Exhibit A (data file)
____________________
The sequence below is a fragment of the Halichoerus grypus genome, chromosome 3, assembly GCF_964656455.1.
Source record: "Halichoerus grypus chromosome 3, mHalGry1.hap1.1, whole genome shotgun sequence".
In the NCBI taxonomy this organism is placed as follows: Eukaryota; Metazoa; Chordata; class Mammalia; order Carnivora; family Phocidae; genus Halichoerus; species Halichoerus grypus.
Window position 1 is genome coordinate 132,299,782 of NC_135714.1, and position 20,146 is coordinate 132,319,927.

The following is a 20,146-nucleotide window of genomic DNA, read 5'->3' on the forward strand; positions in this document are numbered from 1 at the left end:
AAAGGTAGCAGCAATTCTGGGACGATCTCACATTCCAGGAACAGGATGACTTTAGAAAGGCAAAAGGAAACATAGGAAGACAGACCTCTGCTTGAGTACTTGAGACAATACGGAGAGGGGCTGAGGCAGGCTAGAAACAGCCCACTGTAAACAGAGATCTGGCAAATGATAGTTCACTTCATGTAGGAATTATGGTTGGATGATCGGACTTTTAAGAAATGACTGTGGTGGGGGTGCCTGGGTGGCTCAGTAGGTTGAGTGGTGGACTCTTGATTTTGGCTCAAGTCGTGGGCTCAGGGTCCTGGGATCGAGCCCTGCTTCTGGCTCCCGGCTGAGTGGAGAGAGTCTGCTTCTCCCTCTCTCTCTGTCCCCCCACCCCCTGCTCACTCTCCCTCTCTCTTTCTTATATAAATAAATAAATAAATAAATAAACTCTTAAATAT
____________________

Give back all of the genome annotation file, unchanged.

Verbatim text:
The sequence below is a fragment of the Halichoerus grypus genome, chromosome 3, assembly GCF_964656455.1.
Source record: "Halichoerus grypus chromosome 3, mHalGry1.hap1.1, whole genome shotgun sequence".
In the NCBI taxonomy this organism is placed as follows: Eukaryota; Metazoa; Chordata; class Mammalia; order Carnivora; family Phocidae; genus Halichoerus; species Halichoerus grypus.
Window position 1 is genome coordinate 132,299,782 of NC_135714.1, and position 20,146 is coordinate 132,319,927.

The following is a 20,146-nucleotide window of genomic DNA, read 5'->3' on the forward strand; positions in this document are numbered from 1 at the left end:
AAAGGTAGCAGCAATTCTGGGACGATCTCACATTCCAGGAACAGGATGACTTTAGAAAGGCAAAAGGAAACATAGGAAGACAGACCTCTGCTTGAGTACTTGAGACAATACGGAGAGGGGCTGAGGCAGGCTAGAAACAGCCCACTGTAAACAGAGATCTGGCAAATGATAGTTCACTTCATGTAGGAATTATGGTTGGATGATCGGACTTTTAAGAAATGACTGTGGTGGGGGTGCCTGGGTGGCTCAGTAGGTTGAGTGGTGGACTCTTGATTTTGGCTCAAGTCGTGGGCTCAGGGTCCTGGGATCGAGCCCTGCTTCTGGCTCCCGGCTGAGTGGAGAGAGTCTGCTTCTCCCTCTCTCTCTGTCCCCCCACCCCCTGCTCACTCTCCCTCTCTCTTTCTTATATAAATAAATAAATAAATAAATAAACTCTTAAATAT